Simon Dedalus tells his toddler son Stephen a story about a cow who meets a boy named baby tuckoo. Stephen imagines that he is the boy named tuckoo, and that the cow is walking along a neighboring road, where a woman named Betty always sells candy and sings an old song. Stephen’s mind drifts to the song, which reminds him of the sensations and smells of bedwetting; thinking of the bad smell reminds him of his mother’s good smell.
As a toddler, Stephen perceives the world mostly through wide associative leaps. He is just as likely to pay attention to the people and sights in front of him as he is to follow the trail of a memory, often inspired by sounds and smells. The novel follows Stephen’s imagination, so it proceeds not in a straight narrative line but in wild zigzags.
Next, Stephen remembers dancing for Uncle Charles and Dante, his Catholic governess; Dante carries brushes that symbolize people named Michael Davitt and Charles Parnell.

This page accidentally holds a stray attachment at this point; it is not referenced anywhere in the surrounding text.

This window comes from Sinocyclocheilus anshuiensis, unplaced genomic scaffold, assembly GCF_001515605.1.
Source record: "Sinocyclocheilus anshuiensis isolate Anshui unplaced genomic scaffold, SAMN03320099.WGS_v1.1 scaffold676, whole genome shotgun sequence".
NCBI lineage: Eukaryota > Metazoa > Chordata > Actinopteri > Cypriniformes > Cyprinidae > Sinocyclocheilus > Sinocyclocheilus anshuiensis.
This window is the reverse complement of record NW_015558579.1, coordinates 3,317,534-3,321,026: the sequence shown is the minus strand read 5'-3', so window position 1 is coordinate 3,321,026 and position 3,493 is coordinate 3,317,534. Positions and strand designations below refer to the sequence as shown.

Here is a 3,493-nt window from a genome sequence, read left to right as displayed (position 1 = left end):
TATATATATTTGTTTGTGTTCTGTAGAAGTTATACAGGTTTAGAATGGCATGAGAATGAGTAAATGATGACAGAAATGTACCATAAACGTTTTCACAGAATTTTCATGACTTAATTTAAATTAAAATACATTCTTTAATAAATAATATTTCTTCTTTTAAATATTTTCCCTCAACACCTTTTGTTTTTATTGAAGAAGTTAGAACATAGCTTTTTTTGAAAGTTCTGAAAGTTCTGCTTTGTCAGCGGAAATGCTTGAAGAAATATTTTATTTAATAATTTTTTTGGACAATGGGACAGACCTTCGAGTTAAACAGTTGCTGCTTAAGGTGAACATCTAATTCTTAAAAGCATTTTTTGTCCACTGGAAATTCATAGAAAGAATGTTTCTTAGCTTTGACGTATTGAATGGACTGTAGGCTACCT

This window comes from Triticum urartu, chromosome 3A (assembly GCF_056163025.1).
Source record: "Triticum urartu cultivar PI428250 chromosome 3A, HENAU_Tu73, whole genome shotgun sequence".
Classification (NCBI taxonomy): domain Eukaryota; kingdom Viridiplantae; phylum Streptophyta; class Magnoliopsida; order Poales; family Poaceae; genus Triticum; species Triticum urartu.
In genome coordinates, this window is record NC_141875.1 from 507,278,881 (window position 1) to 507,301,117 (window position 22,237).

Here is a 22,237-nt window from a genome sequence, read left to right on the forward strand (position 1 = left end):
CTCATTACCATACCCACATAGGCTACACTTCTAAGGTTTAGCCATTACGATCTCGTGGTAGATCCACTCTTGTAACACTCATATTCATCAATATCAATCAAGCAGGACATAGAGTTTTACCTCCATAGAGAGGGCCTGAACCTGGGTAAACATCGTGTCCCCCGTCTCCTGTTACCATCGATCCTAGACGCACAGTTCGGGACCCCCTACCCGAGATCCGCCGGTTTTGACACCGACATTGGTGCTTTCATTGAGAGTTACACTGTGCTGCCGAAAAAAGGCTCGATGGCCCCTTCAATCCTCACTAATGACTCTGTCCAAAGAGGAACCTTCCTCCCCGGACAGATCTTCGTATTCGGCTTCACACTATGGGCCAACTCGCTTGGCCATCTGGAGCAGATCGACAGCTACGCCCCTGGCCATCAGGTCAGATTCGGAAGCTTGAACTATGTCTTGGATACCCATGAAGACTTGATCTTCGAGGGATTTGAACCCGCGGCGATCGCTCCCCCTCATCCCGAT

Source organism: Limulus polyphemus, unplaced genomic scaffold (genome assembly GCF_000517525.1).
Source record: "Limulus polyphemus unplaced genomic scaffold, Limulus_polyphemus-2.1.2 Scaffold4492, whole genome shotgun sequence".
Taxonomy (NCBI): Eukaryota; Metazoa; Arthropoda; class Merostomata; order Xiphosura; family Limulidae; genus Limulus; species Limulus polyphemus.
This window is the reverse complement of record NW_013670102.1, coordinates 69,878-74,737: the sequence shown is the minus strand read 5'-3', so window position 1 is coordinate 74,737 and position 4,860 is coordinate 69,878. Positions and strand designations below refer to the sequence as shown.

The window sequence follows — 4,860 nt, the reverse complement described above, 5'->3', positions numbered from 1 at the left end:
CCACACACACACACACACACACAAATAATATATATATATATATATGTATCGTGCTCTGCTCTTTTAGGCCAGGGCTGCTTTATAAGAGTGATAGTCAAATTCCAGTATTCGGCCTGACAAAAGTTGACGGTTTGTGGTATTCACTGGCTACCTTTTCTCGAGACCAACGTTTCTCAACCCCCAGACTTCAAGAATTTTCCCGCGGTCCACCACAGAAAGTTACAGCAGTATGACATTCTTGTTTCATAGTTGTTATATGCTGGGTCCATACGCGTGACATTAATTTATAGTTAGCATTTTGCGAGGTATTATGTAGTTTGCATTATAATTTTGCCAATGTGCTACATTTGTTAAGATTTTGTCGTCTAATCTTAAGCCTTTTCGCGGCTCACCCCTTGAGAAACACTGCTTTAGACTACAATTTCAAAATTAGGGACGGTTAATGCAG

Dante’s brushes show her support for Davitt and Parnell, two nationalist Irish leaders who headed the Irish separatist cause in the 1870s and 80s, an effort to gain Ireland self-rule from England.
At some point, young Stephen tells everyone that he wants to marry the girl next door, a Protestant girl named Eileen Vance. Stephen’s Catholic family is shocked. and Dante tells him that eagles will eat his eyes if he doesn’t apologize for his accidental profanity. Stephen makes a little song out of the threatening words.
In the late 19th century, when this story takes place, Ireland was a predominantly Catholic country. The small Protestant minority was by and large loyal to the British Empire and received many special privileges. The tension between Catholics and Protestants was both spiritual and political.